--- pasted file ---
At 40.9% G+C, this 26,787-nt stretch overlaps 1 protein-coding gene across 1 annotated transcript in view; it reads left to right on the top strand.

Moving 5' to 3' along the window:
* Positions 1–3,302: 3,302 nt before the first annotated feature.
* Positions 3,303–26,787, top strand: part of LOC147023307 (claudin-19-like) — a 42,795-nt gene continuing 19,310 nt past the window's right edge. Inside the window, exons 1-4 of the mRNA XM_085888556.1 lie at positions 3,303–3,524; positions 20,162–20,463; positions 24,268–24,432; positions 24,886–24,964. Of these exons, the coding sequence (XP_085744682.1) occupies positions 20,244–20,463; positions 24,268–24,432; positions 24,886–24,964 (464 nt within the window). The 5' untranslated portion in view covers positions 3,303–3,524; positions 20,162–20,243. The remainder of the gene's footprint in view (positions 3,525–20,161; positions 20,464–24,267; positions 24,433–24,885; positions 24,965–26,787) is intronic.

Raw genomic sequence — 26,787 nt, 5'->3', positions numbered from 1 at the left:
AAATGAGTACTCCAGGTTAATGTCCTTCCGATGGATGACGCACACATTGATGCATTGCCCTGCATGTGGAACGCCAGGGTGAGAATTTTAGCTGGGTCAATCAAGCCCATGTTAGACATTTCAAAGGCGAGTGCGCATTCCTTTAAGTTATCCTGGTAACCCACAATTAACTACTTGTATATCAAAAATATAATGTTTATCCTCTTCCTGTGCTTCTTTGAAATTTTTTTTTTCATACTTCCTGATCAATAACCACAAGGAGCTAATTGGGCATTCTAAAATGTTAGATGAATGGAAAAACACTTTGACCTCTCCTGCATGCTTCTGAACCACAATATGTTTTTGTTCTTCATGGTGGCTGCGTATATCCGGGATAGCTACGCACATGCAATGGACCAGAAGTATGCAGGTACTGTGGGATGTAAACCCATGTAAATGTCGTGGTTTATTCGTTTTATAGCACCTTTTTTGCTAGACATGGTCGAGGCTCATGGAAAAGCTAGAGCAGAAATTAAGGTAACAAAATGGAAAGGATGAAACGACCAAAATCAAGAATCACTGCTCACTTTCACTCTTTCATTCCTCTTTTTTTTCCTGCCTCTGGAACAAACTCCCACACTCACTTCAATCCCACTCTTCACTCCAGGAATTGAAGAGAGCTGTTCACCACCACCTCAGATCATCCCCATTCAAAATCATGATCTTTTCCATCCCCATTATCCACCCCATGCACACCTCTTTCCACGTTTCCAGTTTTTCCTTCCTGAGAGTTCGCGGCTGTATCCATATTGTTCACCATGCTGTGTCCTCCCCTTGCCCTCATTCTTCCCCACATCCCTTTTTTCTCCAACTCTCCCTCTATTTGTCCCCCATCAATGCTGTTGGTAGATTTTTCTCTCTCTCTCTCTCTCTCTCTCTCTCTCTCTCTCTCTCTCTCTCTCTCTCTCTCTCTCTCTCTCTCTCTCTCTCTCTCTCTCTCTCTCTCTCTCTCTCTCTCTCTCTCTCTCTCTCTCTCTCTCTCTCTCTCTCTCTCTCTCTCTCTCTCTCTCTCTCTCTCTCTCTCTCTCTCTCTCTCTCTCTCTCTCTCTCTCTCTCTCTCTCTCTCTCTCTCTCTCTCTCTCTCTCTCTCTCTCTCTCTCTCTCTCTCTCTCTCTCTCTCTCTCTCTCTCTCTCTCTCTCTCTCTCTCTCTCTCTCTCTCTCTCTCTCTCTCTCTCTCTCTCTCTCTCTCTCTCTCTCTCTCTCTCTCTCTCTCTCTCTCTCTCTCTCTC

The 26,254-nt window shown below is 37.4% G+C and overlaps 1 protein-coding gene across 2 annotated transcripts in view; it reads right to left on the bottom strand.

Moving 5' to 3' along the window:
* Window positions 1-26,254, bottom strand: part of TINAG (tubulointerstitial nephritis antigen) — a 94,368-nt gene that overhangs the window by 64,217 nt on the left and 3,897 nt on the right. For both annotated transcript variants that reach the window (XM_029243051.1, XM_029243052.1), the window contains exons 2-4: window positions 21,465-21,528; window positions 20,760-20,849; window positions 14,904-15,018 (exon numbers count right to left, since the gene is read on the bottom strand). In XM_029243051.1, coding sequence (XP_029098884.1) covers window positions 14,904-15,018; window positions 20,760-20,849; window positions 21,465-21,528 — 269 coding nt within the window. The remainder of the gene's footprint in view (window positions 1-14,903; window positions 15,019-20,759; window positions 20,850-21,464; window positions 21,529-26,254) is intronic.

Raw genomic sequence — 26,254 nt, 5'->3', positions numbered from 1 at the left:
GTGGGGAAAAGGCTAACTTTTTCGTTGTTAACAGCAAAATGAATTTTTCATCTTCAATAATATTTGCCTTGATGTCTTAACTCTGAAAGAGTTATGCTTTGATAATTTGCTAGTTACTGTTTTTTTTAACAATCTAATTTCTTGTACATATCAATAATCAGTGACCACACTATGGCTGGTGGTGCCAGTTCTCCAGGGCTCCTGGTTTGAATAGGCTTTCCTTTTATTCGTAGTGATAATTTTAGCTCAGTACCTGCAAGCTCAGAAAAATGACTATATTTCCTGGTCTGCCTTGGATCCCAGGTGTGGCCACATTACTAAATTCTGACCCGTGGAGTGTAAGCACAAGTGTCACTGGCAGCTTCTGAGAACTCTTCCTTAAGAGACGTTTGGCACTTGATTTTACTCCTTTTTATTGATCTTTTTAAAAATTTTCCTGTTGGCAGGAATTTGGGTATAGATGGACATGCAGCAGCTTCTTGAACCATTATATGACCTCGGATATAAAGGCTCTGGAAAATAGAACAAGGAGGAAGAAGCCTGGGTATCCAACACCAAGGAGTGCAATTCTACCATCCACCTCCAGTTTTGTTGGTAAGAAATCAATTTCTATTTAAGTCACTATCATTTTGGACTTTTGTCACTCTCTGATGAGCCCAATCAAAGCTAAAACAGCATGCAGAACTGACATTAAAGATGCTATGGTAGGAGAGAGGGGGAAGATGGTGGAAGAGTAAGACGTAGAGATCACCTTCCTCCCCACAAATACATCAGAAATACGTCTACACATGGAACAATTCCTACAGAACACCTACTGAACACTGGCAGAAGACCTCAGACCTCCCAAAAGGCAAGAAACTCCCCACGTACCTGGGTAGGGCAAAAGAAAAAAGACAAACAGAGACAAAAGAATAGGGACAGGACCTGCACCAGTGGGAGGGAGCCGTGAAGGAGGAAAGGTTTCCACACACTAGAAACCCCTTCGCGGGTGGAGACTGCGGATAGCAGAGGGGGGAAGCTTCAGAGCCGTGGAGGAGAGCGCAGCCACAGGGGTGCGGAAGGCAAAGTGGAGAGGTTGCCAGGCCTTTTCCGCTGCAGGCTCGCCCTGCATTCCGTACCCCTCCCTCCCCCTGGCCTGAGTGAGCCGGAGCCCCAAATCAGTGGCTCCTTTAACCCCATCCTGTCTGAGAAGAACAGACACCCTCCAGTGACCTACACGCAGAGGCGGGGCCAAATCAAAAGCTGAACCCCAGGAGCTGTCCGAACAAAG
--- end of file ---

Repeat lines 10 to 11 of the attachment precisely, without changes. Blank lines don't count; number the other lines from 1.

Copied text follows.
Raw genomic sequence — 26,254 nt, 5'->3', positions numbered from 1 at the left:
GTGGGGAAAAGGCTAACTTTTTCGTTGTTAACAGCAAAATGAATTTTTCATCTTCAATAATATTTGCCTTGATGTCTTAACTCTGAAAGAGTTATGCTTTGATAATTTGCTAGTTACTGTTTTTTTTAACAATCTAATTTCTTGTACATATCAATAATCAGTGACCACACTATGGCTGGTGGTGCCAGTTCTCCAGGGCTCCTGGTTTGAATAGGCTTTCCTTTTATTCGTAGTGATAATTTTAGCTCAGTACCTGCAAGCTCAGAAAAATGACTATATTTCCTGGTCTGCCTTGGATCCCAGGTGTGGCCACATTACTAAATTCTGACCCGTGGAGTGTAAGCACAAGTGTCACTGGCAGCTTCTGAGAACTCTTCCTTAAGAGACGTTTGGCACTTGATTTTACTCCTTTTTATTGATCTTTTTAAAAATTTTCCTGTTGGCAGGAATTTGGGTATAGATGGACATGCAGCAGCTTCTTGAACCATTATATGACCTCGGATATAAAGGCTCTGGAAAATAGAACAAGGAGGAAGAAGCCTGGGTATCCAACACCAAGGAGTGCAATTCTACCATCCACCTCCAGTTTTGTTGGTAAGAAATCAATTTCTATTTAAGTCACTATCATTTTGGACTTTTGTCACTCTCTGATGAGCCCAATCAAAGCTAAAACAGCATGCAGAACTGACATTAAAGATGCTATGGTAGGAGAGAGGGGGAAGATGGTGGAAGAGTAAGACGTAGAGATCACCTTCCTCCCCACAAATACATCAGAAATACGTCTACACATGGAACAATTCCTACAGAACACCTACTGAACACTGGCAGAAGACCTCAGACCTCCCAAAAGGCAAGAAACTCCCCACGTACCTGGGTAGGGCAAAAGAAAAAAGACAAACAGAGACAAAAGAATAGGGACAGGACCTGCACCAGTGGGAGGGAGCCGTGAAGGAGGAAAGGTTTCCACACACTAGAAACCCCTTCGCGGGTGGAGACTGCGGATAGCAGAGGGGGGAAGCTTCAGAGCCGTGGAGGAGAGCGCAGCCACAGGGGTGCGGAAGGCAAAGTGGAGAGGTTGCCAGGCCTTTTCCGCTGCAGGCTCGCCCTGCATTCCGTACCCCTCCCTCCCCCTGGCCTGAGTGAGCCGGAGCCCCAAATCAGTGGCTCCTTTAACCCCATCCTGTCTGAGAAGAACAGACACCCTCCAGTGACCTACACGCAGAGGCGGGGCCAAATCAAAAGCTGAACCCCAGGAGCTGTCCGAACAAAG